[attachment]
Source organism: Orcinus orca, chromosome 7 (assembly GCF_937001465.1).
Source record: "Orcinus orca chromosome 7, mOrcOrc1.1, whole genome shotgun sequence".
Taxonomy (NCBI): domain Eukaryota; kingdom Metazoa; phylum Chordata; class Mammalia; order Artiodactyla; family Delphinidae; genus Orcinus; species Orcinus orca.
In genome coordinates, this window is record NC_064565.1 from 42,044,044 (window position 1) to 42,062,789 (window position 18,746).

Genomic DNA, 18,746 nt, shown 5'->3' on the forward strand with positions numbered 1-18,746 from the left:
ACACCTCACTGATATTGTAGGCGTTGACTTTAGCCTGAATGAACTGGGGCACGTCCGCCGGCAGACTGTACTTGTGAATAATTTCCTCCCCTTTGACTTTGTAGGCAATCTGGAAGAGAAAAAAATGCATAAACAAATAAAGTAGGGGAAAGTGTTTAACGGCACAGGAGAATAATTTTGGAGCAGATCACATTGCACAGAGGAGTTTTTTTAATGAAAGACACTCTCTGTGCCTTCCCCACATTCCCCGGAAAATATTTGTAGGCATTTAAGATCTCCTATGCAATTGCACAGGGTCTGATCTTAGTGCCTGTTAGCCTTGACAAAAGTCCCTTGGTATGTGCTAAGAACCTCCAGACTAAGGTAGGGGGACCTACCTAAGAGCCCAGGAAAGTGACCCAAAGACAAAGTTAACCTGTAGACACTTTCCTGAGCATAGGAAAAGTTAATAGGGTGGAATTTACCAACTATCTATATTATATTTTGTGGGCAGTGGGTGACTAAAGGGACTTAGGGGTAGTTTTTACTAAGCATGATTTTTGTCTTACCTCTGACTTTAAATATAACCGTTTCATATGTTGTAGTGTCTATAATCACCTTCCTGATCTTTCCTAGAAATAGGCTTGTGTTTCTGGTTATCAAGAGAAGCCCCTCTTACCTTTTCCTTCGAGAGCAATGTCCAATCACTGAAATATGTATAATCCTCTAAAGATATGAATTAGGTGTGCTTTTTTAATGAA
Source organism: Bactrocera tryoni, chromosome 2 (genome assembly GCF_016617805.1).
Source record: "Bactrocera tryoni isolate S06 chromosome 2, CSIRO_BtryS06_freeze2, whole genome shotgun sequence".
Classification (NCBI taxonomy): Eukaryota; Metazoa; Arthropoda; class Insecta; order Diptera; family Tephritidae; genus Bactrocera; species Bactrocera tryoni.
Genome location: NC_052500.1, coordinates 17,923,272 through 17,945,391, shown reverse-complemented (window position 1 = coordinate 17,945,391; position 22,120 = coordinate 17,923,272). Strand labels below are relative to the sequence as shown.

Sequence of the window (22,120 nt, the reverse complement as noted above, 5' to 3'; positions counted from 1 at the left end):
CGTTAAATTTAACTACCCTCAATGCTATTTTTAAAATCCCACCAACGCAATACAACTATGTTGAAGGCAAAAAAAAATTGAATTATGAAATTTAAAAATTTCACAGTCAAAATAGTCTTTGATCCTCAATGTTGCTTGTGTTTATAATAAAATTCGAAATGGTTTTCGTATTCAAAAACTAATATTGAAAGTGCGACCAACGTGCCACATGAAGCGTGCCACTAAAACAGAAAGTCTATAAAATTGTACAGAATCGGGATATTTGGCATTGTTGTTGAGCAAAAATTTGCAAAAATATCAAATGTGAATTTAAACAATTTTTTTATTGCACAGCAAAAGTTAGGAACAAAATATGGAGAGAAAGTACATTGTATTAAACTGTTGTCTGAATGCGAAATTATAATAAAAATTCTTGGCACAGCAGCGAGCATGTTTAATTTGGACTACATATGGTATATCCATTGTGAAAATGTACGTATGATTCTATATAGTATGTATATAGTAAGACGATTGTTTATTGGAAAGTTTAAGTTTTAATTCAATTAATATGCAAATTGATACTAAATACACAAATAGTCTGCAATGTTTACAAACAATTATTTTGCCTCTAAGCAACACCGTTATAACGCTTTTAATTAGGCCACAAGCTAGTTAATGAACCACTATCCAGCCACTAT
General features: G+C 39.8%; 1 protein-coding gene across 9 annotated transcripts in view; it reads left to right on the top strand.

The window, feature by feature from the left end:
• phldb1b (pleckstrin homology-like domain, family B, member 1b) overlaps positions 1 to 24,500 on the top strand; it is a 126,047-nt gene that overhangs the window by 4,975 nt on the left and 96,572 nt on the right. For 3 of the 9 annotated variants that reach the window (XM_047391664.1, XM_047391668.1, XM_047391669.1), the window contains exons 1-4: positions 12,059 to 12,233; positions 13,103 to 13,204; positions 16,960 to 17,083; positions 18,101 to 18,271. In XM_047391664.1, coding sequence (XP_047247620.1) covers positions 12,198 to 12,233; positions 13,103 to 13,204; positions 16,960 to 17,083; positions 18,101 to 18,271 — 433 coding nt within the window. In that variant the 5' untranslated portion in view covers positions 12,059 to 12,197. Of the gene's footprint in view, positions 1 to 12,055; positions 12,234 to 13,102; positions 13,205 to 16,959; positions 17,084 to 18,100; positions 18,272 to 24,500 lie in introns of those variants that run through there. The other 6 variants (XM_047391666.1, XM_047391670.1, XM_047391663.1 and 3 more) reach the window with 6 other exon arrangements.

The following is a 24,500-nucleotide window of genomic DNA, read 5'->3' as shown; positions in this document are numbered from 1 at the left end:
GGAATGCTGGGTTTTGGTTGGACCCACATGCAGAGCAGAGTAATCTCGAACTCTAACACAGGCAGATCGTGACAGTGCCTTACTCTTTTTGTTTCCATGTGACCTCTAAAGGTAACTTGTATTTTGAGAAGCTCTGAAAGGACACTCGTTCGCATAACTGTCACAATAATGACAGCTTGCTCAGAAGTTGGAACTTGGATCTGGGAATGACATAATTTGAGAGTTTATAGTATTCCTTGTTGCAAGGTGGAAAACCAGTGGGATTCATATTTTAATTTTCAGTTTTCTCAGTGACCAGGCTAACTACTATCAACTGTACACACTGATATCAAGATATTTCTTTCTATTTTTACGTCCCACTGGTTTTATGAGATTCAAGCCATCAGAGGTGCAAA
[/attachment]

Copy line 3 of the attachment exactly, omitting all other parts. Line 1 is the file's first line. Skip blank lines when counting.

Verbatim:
Taxonomy (NCBI): domain Eukaryota; kingdom Metazoa; phylum Chordata; class Mammalia; order Artiodactyla; family Delphinidae; genus Orcinus; species Orcinus orca.